It is becoming increasingly difficult in our culture to find any form of entertainment that doesn’t trash the traditional values of Christian Americans. When such individuals seek appropriate films, they often have little more than a rating with which to judge content.
As the makers of an upcoming faith-based theatrical release can attest, though, ratings can also send the wrong message.
“My Son,” produced in-house by a Baptist church in North Texas, recently received an R-rating by the Motion Picture Association of America, which many feel was a decision made to punish the film for its Biblical message.
Retta Baptist Church pastor Chuck Kitchens said the MPAA claimed they gave the movie a prohibitive rating “because of violence and drug use portrayed in the film,” though he listed several PG-13 films filled with the same themes in a greater concentration.
“I was very shocked,” he said. “It makes me sick at my stomach.”
Though the association has not responded to his requests for additional information regarding its decision, Kitchens can only assume the intention is to curtail the motion picture’s reach.
“A group of people out there don’t necessarily like strong evangelical Christianity,” he said, noting he will not shy away from the principles set forth in God’s Word. “People call us bigoted, and then they go on the attack.”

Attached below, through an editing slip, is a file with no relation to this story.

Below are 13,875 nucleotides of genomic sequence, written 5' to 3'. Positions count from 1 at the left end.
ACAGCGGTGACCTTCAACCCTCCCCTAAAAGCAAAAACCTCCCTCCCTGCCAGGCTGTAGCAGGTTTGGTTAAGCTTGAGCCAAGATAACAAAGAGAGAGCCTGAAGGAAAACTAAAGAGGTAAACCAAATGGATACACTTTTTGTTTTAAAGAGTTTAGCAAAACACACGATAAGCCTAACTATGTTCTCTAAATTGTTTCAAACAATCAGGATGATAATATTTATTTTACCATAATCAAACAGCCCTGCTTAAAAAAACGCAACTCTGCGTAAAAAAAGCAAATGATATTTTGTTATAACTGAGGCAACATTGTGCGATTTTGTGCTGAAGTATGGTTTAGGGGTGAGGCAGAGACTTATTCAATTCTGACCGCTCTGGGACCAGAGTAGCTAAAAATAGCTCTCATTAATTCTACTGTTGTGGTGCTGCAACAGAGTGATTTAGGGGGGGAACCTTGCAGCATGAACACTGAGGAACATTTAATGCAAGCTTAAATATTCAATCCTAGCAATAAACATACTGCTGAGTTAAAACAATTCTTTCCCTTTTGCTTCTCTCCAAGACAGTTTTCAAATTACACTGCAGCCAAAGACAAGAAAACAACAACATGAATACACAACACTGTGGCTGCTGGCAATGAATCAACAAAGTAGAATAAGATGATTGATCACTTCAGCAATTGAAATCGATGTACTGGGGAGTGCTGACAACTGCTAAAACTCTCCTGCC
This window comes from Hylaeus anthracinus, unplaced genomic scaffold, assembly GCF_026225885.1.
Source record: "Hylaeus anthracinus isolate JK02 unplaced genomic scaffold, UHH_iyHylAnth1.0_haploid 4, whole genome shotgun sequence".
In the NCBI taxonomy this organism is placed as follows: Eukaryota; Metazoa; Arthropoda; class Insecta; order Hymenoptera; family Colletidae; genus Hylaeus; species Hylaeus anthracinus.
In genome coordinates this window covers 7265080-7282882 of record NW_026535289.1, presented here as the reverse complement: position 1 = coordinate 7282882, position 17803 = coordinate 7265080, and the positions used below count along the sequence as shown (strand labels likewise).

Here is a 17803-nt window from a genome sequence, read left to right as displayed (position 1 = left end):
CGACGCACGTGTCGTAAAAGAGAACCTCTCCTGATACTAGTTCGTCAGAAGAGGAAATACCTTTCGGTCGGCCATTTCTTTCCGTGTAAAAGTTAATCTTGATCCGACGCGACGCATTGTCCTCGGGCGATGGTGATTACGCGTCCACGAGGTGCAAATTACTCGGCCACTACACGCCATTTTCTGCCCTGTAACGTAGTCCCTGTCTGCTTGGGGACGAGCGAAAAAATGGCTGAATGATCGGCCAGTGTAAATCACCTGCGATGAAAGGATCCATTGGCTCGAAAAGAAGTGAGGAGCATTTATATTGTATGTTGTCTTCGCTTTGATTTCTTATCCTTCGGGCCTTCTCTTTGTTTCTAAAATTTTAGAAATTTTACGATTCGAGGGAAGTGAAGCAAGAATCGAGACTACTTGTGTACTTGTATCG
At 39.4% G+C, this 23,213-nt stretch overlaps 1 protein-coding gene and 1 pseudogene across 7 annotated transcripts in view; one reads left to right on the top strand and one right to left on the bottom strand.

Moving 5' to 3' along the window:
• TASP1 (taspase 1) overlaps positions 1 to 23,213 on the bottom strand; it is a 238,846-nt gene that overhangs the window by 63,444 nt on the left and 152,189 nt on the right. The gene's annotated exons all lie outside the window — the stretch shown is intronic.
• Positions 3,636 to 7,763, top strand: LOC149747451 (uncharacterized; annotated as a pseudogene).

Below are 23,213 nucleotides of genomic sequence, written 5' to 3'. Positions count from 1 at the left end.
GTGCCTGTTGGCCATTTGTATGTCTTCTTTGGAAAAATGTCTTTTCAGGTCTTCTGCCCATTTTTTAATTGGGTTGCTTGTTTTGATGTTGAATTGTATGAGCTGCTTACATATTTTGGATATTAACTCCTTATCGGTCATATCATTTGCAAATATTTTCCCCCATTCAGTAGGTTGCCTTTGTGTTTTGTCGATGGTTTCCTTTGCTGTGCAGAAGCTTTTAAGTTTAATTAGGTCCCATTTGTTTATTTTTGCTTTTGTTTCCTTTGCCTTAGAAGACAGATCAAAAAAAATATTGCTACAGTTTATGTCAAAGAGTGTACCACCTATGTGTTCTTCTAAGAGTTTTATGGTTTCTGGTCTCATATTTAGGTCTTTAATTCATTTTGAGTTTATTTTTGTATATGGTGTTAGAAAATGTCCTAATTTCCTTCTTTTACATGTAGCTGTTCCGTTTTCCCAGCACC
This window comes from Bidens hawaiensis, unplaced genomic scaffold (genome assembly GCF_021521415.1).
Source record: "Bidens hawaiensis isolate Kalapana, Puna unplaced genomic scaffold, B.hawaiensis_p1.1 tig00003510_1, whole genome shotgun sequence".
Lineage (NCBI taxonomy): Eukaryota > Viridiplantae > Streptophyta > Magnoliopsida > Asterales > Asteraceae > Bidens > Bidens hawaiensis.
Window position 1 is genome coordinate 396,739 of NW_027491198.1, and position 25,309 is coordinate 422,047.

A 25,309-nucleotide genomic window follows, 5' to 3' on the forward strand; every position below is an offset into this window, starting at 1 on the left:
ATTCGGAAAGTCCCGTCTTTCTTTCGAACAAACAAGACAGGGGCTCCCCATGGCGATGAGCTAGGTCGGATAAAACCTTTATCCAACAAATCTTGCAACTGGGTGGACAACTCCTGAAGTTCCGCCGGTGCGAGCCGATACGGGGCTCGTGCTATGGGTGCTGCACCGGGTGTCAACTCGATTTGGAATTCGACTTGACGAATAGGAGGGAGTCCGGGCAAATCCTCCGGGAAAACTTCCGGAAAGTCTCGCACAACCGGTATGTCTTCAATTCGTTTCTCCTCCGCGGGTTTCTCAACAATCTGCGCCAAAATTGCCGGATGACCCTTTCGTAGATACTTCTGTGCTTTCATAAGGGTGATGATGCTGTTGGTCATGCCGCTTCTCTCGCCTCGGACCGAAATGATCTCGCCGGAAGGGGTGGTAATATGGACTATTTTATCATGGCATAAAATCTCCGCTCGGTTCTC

Still, he worries some churches will not want to support the film based solely on its rating, noting those behind the film are “relying on pastors to advertise to their congregations and sell tickets.”
The double standard embraced by Hollywood elitists is palpable in their treatment of movies like “My Son,” and Kitchens said that all he wants is “a level playing field.”
Parents Television Council’s Dan Isett said that the MPAA is notoriously taciturn regarding the process of rating films, adding that “nobody really knows what these ratings mean.”
The ambiguous criteria used to label movies as potentially inappropriate allows for the misuse of the system by ideologically driven individuals.
The MPAA, like the IRS and other ostensibly nonpartisan entities, will never admit an institutional bias against conservatives or Christians; their actions, however, leave little room for doubt. The next generation is continually exposed to repulsive content via network television and movies with permissive ratings. When filmmakers — without the backing of Hollywood power brokers — risk their own capital to produce a morally uplifting release, however, the MPAA is quick to drop its hammer.
Hopefully, churches and individual believers around the globe will realize the duplicitous nature of today’s leftist entertainment industry and make a concerted effort to support this film despite its rating. As for Kitchens, he said the movie will debut on schedule even with its objectionable designation.